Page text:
While Lemmerz carved a place for itself as one of the leading manufacturers of wheels for the European market, the Kelsey-Hayes Wheel Company developed into one of the United States' largest suppliers of wheels, eventually controlling a substantial percentage of the domestic market. The company also did pioneering work in other areas of the automotive components industry, particularly in the development of brakes. During the early 1960s Kelsey-Hayes completed developmental work on rear-wheel anti-skid systems and in 1968 began supplying such systems to Ford Motor Co. This aspect of the company's business often was overlooked because of Kelsey-Hayes's dominance as a wheel producer and also because for many years the company operated under the auspices of a larger parent company. For Kelsey-Hayes, however, operating as a subsidiary company had more profound drawbacks than limiting its exposure to the business press. The company suffered considerably during its time as a subsidiary, incurring damage not necessarily from its own mistakes but primarily from the problems of an embattled parent company. The effect of these "secondhand" problems that trickled down to Kelsey-Hayes eventually led to the company's independence and the merger with the German Lemmerz operations. The backdrop for these two signal events--independence and the Lemmerz merger--occurred during the 1980s.

Business in the 1980s and 1992 Spin-Off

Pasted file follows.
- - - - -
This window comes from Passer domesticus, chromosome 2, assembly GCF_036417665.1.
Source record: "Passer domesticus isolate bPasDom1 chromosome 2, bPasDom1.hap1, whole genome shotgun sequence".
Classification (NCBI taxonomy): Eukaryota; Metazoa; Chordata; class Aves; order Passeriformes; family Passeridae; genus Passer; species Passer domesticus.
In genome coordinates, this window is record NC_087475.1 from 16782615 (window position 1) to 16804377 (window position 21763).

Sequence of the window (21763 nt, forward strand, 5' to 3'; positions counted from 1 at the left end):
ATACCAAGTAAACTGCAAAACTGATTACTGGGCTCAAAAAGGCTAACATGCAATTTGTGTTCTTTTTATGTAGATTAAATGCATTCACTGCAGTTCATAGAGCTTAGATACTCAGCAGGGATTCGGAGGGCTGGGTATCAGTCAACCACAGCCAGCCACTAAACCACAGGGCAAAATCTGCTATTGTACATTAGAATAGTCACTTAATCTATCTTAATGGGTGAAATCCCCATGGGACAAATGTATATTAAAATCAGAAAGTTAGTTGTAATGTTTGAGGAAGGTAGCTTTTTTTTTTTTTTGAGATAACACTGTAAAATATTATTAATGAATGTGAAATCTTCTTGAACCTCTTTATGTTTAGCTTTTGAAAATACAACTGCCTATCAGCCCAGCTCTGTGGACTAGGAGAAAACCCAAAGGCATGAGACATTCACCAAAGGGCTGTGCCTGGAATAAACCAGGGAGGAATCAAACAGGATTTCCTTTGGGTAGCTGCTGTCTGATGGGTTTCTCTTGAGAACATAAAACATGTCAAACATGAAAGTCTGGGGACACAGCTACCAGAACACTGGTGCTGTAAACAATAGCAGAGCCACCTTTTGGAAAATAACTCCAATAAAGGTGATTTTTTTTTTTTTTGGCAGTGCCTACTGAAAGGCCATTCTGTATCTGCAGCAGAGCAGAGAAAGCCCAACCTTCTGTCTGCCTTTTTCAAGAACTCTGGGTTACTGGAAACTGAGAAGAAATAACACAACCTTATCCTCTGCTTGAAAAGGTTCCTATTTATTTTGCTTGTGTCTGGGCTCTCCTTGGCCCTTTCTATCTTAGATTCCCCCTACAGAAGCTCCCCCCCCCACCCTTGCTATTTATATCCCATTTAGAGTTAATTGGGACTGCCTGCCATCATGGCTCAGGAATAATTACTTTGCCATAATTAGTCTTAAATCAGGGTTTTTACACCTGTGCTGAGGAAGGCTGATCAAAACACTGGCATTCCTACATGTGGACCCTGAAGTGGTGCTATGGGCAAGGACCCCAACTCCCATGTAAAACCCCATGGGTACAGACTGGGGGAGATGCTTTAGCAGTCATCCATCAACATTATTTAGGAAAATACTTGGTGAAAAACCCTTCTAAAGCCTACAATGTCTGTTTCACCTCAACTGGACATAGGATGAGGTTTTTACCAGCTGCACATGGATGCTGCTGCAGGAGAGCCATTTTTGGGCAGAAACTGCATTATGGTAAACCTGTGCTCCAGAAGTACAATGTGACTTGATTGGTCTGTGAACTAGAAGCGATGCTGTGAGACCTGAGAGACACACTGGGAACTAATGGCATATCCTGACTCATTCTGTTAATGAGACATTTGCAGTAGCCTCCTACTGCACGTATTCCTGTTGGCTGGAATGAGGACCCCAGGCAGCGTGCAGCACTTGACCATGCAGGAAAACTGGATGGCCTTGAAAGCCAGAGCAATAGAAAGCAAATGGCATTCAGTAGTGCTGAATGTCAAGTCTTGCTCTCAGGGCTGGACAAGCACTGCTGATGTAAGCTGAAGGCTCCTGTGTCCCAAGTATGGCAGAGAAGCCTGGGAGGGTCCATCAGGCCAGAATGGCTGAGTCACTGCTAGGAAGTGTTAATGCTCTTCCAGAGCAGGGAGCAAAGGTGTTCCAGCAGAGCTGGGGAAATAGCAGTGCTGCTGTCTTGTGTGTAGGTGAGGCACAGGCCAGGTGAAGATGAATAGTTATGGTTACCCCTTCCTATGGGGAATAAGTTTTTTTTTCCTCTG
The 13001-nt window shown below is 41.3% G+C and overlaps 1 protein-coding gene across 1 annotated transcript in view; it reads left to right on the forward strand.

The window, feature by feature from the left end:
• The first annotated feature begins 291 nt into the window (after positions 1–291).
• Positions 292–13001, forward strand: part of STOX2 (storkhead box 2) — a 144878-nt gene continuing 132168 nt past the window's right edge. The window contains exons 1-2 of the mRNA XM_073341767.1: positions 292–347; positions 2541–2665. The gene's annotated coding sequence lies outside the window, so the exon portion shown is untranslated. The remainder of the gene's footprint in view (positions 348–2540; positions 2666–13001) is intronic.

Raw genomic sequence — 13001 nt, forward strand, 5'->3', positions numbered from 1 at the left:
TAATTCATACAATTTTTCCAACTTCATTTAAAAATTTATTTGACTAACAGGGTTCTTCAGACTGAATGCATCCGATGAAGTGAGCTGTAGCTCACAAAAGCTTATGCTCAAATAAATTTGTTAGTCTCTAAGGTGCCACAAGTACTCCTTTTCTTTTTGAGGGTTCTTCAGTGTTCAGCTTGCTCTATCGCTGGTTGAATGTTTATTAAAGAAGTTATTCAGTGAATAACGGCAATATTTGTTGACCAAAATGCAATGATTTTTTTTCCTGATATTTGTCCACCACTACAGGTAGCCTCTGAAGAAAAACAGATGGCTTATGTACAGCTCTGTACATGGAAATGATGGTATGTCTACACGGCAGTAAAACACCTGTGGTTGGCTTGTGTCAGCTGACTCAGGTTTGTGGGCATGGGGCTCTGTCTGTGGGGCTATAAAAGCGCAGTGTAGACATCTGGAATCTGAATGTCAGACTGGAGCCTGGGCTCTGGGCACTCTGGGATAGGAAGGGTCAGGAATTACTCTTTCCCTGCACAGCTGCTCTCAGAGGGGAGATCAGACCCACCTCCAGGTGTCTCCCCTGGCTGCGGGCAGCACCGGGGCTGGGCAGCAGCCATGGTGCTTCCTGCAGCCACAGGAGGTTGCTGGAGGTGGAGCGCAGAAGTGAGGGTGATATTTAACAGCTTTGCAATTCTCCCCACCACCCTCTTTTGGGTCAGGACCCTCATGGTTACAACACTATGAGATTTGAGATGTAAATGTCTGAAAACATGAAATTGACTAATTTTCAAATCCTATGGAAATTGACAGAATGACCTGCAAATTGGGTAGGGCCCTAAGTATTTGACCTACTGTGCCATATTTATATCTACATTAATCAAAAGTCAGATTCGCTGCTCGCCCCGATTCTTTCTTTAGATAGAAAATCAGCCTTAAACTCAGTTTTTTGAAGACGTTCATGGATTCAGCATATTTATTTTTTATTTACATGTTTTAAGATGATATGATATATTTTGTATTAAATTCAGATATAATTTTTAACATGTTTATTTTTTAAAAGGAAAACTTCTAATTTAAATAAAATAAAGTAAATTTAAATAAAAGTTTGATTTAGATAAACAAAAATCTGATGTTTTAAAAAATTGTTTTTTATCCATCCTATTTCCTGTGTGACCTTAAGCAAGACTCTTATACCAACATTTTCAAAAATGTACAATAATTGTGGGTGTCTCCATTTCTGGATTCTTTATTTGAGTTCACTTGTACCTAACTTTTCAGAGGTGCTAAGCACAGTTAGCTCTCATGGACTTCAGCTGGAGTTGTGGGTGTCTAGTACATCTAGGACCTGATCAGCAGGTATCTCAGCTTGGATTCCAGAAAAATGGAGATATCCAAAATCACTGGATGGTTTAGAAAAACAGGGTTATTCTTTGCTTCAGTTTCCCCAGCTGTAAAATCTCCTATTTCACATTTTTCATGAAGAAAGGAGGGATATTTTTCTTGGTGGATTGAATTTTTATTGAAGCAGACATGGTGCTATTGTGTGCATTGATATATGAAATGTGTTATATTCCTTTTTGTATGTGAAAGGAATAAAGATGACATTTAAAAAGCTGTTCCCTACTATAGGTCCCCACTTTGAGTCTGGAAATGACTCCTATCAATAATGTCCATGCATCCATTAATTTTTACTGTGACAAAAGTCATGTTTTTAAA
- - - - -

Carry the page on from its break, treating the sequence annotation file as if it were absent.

During the mid-1980s Kelsey-Hayes operated as a subsidiary of Fruehauf Corp., with other businesses that included a trailer manufacturing company and shipbuilding operations. At the time Kelsey-Hayes's annual sales hovered in the $1 billion range, supported by manufacturing facilities throughout North America. The company's product lines included wheels, disc brakes, drum brakes, brake valves, front hub assemblies, electromechanical sensors, automotive engine components, iron castings, and precision aluminum die castings. Aside from its prominence as a wheel producer (the company had manufactured more than one billion wheels by this point in its history), Kelsey-Hayes also ranked as the world's leading manufacturer of rear-wheel antilock braking systems (ABS), producing 1.3 million systems a year for all of the full-sized pickup trucks manufactured by Ford and General Motors Corp. The company had begun serving the aerospace industry, developing a business comprising five separate divisions, and it operated a Heavy Duty Systems business group, which included two companies, Gunnite and Fabco, that produced brake systems for heavy trucks, trailers, and off-road vehicles. Owing to the diversity and the magnitude of Kelsey-Hayes's operations, the company stood as Fruehauf's primary subsidiary when a corporate raider named Asher Edelman launched a hostile takeover of Fruehauf in the late 1980s. Fruehauf's management entrenched itself and fought a bitter, five-month-long battle against Edelman, eventually staving off the takeover specialist, but at considerable expense. In the aftermath of the hostile takeover, Fruehauf was forced to sell many of its profitable subsidiary operations, including a considerable portion of Kelsey-Hayes's diversified strength. Kelsey-Hayes was forced to sacrifice its aerospace-related business and its Heavy Duty Systems business segment, causing its work force to be trimmed from 9,000 to 6,000. The divestitures stripped the company of 30 percent of its annual sales.